🗺️ Tour Transportations: Iceland runs several bus tours from main tourist areas like Reykjavík. This reduces how much you need to plan, but significantly increases transportation time (e.g., it takes four hours to get to the biggest glacier hike from Reykjavík).

🚲 Bike: If you’re adventurous and so inclined, you can bike the Ring Road and stay at campsites or other accommodations. Very few people do this, but I saw several cyclists during the summer months.

🍀 My Experience: Iceland is a perfect place to explore and drive yourself by campervan, which is what I did. This Iceland campervan guide shares tips on renting one, researching campsites, preparing meals, packing and more.

Make sure to know Iceland’s unique driving rules. The most common offense that tourists inherit in Iceland is traffic violations which can have expensive fines.

5. Visa Requirements for Iceland

🛃 Visa: A tourist visa is not required for United States citizens visiting Iceland for up to 90 days.

Starting in 2024, United States travelers will need to meet a new travel authorization requirement called ETIAS to enter Iceland.

✈️ Passport: Your passport must be valid for three months from the departure date of your Iceland trip so that you don’t have any issues getting in.

🍀 My Experience: I flew into Iceland from the United States and had no issues with paperwork as an American citizen with a valid passport.

6. Budgeting and Costs for Iceland

💰 Cost Ranking: Iceland is one of the most expensive countries to visit in Europe. The country relies on imported goods and has a high cost of living since locals earn a high wage.

💵 Expected Budget: Budget travelers can expect to spend about $80 per day and mid-range budget travelers, such as myself, can expect to spend approximately $200 per day in Iceland, excluding flights.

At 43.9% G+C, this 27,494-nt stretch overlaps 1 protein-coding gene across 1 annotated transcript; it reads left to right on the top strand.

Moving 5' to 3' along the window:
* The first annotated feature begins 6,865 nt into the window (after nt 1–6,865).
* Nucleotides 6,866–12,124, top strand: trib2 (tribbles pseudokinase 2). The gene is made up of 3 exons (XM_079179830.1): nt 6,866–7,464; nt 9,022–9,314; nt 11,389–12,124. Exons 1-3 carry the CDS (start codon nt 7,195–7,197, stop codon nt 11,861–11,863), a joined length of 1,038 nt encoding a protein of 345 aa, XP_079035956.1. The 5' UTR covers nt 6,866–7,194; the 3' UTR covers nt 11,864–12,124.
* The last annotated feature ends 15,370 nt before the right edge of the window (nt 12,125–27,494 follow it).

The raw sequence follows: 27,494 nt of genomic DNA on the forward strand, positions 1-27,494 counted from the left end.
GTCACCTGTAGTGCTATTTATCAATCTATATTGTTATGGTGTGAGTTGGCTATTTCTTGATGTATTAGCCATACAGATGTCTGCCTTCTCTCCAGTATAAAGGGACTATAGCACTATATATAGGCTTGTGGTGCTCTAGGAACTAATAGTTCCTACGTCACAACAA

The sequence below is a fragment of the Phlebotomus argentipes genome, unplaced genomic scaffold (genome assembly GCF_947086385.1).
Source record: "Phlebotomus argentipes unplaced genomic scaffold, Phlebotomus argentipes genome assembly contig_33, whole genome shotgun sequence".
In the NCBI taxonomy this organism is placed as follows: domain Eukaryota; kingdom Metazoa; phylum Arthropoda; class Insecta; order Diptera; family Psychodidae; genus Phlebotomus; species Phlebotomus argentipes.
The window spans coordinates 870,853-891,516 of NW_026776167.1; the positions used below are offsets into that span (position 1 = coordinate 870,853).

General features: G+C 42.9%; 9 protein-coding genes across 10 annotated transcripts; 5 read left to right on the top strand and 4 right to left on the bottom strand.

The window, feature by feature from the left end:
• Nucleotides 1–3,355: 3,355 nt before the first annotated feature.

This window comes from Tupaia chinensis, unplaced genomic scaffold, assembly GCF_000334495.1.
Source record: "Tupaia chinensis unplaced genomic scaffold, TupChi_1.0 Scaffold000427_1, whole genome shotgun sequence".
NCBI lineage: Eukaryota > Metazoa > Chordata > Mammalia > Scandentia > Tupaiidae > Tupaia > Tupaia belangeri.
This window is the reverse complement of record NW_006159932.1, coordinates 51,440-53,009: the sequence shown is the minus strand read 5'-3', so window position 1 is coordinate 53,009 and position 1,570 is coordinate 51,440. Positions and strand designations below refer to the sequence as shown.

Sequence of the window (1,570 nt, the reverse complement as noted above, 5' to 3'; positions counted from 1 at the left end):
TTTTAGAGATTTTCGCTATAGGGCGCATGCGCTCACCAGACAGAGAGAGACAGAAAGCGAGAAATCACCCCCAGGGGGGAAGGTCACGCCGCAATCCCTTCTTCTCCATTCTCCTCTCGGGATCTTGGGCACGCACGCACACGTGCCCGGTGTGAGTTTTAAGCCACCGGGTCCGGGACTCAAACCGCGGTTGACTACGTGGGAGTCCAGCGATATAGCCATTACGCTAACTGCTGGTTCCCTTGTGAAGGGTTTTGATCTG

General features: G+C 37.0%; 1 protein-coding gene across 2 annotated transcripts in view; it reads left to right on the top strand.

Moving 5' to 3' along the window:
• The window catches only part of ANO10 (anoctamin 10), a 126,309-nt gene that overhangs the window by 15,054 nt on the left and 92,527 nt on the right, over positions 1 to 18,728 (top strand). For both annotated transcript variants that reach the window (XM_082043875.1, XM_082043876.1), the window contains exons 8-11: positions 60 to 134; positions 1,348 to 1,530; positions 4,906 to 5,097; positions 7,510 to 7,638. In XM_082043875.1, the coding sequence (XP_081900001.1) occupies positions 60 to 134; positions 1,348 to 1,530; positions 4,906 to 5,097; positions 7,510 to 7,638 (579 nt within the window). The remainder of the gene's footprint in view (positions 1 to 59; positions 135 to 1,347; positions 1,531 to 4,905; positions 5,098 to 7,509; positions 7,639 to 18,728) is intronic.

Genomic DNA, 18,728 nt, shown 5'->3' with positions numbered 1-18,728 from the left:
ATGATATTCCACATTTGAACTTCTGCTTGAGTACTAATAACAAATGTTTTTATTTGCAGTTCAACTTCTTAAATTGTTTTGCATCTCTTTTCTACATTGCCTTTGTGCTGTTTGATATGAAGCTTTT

🍀 My Experience: I share all my travel expenses in this Iceland budget breakdown. Iceland is the most expensive country I’ve traveled to. The glacier hike I did was over $200 for a half-day tour, making it the most expensive tour per hour I’ve ever done.

7. Cash and Tipping in Iceland

💰 Currency: Iceland’s local currency is the Icelandic Krona (ISK). The US dollar is not widely accepted, so make sure to exchange currencies. The exchange rate was $1 USD = 130 ISK at the time of writing.

💳 Credit Cards: Credit cards are widely accepted and Iceland has great credit card infrastructure, but make sure to bring a little bit of cash.

American Express is not as widely accepted as Mastercard or Visa in Iceland, so make sure it isn’t the only credit card you bring.

Gas station pumps in Iceland may not accept debit cards or credit cards. If this happens, go inside the gas station store and pay at the counter.

A campervan parked next to an Iceland gas station pump.
Gas pump in Iceland.

💵 Tipping Etiquette: Tipping is not customary, but it’s appreciated in Iceland.

🍀 My Experience: I was able to use my Visa credit card in most places in Iceland. The only place where I needed cash was at the Hrunalaug hot spring, but they now accept card payments through a QR code.